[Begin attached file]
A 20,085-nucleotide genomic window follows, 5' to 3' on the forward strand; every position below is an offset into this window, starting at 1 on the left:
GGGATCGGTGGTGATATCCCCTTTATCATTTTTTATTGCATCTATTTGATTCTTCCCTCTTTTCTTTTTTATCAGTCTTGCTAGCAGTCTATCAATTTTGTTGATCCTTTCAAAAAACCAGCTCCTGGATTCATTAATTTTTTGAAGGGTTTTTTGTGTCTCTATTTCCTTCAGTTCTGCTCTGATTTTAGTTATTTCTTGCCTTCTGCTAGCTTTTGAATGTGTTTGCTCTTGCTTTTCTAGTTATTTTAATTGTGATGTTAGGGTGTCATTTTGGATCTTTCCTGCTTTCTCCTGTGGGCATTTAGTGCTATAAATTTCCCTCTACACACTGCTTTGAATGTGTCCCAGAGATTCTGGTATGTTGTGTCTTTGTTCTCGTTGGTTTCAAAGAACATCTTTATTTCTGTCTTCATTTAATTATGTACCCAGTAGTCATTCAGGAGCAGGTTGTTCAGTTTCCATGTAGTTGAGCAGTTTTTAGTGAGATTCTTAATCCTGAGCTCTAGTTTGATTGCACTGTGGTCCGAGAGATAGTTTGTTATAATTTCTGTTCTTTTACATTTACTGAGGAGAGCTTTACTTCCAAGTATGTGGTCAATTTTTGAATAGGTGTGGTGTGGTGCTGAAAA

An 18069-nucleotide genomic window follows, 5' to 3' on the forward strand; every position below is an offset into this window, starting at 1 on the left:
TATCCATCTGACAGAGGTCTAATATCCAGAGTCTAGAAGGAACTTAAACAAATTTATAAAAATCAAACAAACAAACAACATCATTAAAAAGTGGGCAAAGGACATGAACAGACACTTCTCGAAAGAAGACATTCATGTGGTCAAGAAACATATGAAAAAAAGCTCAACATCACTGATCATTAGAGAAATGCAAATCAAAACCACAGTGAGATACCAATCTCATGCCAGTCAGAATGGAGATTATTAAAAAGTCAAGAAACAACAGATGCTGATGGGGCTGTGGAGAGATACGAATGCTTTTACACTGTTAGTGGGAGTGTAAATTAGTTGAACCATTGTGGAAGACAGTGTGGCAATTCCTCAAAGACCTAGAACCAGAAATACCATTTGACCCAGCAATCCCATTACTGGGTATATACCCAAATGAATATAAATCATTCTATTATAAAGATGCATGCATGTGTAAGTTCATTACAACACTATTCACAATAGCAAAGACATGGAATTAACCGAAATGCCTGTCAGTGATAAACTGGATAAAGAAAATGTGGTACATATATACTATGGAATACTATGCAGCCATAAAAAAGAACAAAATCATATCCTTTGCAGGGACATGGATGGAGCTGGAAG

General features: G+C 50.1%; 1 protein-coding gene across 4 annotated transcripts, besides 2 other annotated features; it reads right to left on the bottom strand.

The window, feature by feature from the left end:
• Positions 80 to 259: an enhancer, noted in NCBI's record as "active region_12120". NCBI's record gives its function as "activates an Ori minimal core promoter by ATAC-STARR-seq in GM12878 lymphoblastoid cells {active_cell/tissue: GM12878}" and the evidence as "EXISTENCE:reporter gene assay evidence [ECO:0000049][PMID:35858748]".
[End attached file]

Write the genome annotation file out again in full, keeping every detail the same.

A 20,085-nucleotide genomic window follows, 5' to 3' on the forward strand; every position below is an offset into this window, starting at 1 on the left:
GGGATCGGTGGTGATATCCCCTTTATCATTTTTTATTGCATCTATTTGATTCTTCCCTCTTTTCTTTTTTATCAGTCTTGCTAGCAGTCTATCAATTTTGTTGATCCTTTCAAAAAACCAGCTCCTGGATTCATTAATTTTTTGAAGGGTTTTTTGTGTCTCTATTTCCTTCAGTTCTGCTCTGATTTTAGTTATTTCTTGCCTTCTGCTAGCTTTTGAATGTGTTTGCTCTTGCTTTTCTAGTTATTTTAATTGTGATGTTAGGGTGTCATTTTGGATCTTTCCTGCTTTCTCCTGTGGGCATTTAGTGCTATAAATTTCCCTCTACACACTGCTTTGAATGTGTCCCAGAGATTCTGGTATGTTGTGTCTTTGTTCTCGTTGGTTTCAAAGAACATCTTTATTTCTGTCTTCATTTAATTATGTACCCAGTAGTCATTCAGGAGCAGGTTGTTCAGTTTCCATGTAGTTGAGCAGTTTTTAGTGAGATTCTTAATCCTGAGCTCTAGTTTGATTGCACTGTGGTCCGAGAGATAGTTTGTTATAATTTCTGTTCTTTTACATTTACTGAGGAGAGCTTTACTTCCAAGTATGTGGTCAATTTTTGAATAGGTGTGGTGTGGTGCTGAAAA

An 18069-nucleotide genomic window follows, 5' to 3' on the forward strand; every position below is an offset into this window, starting at 1 on the left:
TATCCATCTGACAGAGGTCTAATATCCAGAGTCTAGAAGGAACTTAAACAAATTTATAAAAATCAAACAAACAAACAACATCATTAAAAAGTGGGCAAAGGACATGAACAGACACTTCTCGAAAGAAGACATTCATGTGGTCAAGAAACATATGAAAAAAAGCTCAACATCACTGATCATTAGAGAAATGCAAATCAAAACCACAGTGAGATACCAATCTCATGCCAGTCAGAATGGAGATTATTAAAAAGTCAAGAAACAACAGATGCTGATGGGGCTGTGGAGAGATACGAATGCTTTTACACTGTTAGTGGGAGTGTAAATTAGTTGAACCATTGTGGAAGACAGTGTGGCAATTCCTCAAAGACCTAGAACCAGAAATACCATTTGACCCAGCAATCCCATTACTGGGTATATACCCAAATGAATATAAATCATTCTATTATAAAGATGCATGCATGTGTAAGTTCATTACAACACTATTCACAATAGCAAAGACATGGAATTAACCGAAATGCCTGTCAGTGATAAACTGGATAAAGAAAATGTGGTACATATATACTATGGAATACTATGCAGCCATAAAAAAGAACAAAATCATATCCTTTGCAGGGACATGGATGGAGCTGGAAG

General features: G+C 50.1%; 1 protein-coding gene across 4 annotated transcripts, besides 2 other annotated features; it reads right to left on the bottom strand.

The window, feature by feature from the left end:
• Positions 80 to 259: an enhancer, noted in NCBI's record as "active region_12120". NCBI's record gives its function as "activates an Ori minimal core promoter by ATAC-STARR-seq in GM12878 lymphoblastoid cells {active_cell/tissue: GM12878}" and the evidence as "EXISTENCE:reporter gene assay evidence [ECO:0000049][PMID:35858748]".